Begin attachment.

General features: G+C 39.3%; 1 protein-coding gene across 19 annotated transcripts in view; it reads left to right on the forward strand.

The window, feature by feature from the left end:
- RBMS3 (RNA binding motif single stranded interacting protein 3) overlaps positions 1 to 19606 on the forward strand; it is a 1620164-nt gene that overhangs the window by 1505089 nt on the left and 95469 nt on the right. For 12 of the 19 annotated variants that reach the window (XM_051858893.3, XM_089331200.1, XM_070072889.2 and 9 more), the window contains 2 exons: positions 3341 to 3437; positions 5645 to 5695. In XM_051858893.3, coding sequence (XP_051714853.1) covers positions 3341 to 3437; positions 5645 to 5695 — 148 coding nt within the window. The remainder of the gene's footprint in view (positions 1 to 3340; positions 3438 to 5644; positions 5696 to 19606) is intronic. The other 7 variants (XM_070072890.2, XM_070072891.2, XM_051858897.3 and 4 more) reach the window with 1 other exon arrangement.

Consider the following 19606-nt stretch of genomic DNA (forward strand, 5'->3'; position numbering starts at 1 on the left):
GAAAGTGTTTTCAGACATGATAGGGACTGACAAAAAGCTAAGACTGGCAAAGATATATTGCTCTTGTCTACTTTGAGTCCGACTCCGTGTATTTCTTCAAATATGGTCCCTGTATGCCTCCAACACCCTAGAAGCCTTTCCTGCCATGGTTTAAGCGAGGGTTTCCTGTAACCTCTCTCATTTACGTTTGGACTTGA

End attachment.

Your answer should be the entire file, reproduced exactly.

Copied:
General features: G+C 39.3%; 1 protein-coding gene across 19 annotated transcripts in view; it reads left to right on the forward strand.

The window, feature by feature from the left end:
- RBMS3 (RNA binding motif single stranded interacting protein 3) overlaps positions 1 to 19606 on the forward strand; it is a 1620164-nt gene that overhangs the window by 1505089 nt on the left and 95469 nt on the right. For 12 of the 19 annotated variants that reach the window (XM_051858893.3, XM_089331200.1, XM_070072889.2 and 9 more), the window contains 2 exons: positions 3341 to 3437; positions 5645 to 5695. In XM_051858893.3, coding sequence (XP_051714853.1) covers positions 3341 to 3437; positions 5645 to 5695 — 148 coding nt within the window. The remainder of the gene's footprint in view (positions 1 to 3340; positions 3438 to 5644; positions 5696 to 19606) is intronic. The other 7 variants (XM_070072890.2, XM_070072891.2, XM_051858897.3 and 4 more) reach the window with 1 other exon arrangement.

Consider the following 19606-nt stretch of genomic DNA (forward strand, 5'->3'; position numbering starts at 1 on the left):
GAAAGTGTTTTCAGACATGATAGGGACTGACAAAAAGCTAAGACTGGCAAAGATATATTGCTCTTGTCTACTTTGAGTCCGACTCCGTGTATTTCTTCAAATATGGTCCCTGTATGCCTCCAACACCCTAGAAGCCTTTCCTGCCATGGTTTAAGCGAGGGTTTCCTGTAACCTCTCTCATTTACGTTTGGACTTGA